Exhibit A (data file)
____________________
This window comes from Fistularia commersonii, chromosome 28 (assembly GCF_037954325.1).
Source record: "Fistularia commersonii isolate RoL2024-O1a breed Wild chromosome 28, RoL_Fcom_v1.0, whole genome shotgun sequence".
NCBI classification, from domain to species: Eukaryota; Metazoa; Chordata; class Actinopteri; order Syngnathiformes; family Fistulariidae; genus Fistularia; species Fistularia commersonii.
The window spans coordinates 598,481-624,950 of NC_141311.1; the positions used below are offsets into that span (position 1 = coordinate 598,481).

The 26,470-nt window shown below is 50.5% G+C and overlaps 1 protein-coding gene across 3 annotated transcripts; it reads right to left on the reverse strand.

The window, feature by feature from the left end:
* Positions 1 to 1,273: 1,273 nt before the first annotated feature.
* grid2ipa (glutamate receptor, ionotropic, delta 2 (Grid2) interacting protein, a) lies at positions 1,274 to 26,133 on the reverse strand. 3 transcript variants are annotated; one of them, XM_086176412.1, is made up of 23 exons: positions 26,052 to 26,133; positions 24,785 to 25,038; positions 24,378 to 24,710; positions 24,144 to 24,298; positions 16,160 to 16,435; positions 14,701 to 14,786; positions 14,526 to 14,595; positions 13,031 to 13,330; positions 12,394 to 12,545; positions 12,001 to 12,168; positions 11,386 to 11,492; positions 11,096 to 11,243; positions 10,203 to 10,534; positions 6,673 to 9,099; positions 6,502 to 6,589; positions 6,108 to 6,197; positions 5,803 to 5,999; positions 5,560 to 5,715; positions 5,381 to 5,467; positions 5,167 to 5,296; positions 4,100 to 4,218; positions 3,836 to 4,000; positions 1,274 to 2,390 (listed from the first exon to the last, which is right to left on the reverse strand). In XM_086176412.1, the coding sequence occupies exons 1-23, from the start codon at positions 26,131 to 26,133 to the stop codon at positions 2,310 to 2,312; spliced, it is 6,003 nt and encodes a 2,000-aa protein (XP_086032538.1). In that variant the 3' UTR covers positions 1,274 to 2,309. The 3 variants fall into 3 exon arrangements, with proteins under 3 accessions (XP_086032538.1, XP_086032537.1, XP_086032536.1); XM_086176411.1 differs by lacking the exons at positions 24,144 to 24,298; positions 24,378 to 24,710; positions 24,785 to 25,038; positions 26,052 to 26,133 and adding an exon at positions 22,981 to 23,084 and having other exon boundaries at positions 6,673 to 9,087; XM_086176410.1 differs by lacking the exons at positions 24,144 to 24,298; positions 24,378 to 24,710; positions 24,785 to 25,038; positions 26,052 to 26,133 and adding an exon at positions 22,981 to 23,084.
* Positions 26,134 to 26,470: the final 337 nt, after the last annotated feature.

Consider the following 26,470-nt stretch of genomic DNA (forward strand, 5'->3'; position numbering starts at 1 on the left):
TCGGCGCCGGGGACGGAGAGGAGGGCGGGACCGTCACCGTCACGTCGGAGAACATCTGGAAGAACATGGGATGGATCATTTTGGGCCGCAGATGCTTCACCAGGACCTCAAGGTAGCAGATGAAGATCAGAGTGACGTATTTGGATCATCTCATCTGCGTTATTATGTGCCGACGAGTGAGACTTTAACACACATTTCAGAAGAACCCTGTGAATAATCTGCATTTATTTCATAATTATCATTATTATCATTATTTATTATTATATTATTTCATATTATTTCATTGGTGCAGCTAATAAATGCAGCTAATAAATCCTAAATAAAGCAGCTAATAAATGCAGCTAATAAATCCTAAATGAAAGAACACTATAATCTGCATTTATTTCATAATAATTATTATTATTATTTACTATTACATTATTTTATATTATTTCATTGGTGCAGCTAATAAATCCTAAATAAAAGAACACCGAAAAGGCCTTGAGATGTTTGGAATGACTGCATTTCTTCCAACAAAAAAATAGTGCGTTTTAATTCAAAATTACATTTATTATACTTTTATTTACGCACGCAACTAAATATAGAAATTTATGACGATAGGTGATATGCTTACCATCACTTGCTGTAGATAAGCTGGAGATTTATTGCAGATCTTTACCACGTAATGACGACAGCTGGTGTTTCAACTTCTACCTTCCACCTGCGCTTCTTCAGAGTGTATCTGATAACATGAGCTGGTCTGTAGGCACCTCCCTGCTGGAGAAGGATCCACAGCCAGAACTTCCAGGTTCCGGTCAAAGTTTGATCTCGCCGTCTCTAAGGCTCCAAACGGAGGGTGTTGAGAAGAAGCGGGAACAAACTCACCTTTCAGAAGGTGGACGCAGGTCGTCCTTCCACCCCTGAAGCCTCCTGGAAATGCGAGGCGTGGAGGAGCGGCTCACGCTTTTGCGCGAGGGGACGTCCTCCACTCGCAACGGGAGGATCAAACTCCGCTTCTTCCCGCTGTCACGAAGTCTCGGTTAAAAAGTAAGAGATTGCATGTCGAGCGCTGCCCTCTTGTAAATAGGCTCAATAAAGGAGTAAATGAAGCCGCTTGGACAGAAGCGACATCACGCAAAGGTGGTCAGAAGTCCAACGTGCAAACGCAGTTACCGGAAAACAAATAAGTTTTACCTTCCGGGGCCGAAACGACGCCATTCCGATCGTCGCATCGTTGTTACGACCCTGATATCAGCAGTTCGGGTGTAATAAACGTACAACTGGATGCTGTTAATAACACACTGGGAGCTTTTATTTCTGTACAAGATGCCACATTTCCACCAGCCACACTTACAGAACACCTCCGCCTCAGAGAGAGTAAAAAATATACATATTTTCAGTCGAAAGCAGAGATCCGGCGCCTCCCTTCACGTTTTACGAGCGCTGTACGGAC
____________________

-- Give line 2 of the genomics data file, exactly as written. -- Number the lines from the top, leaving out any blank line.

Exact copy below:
Source record: "Fistularia commersonii isolate RoL2024-O1a breed Wild chromosome 28, RoL_Fcom_v1.0, whole genome shotgun sequence".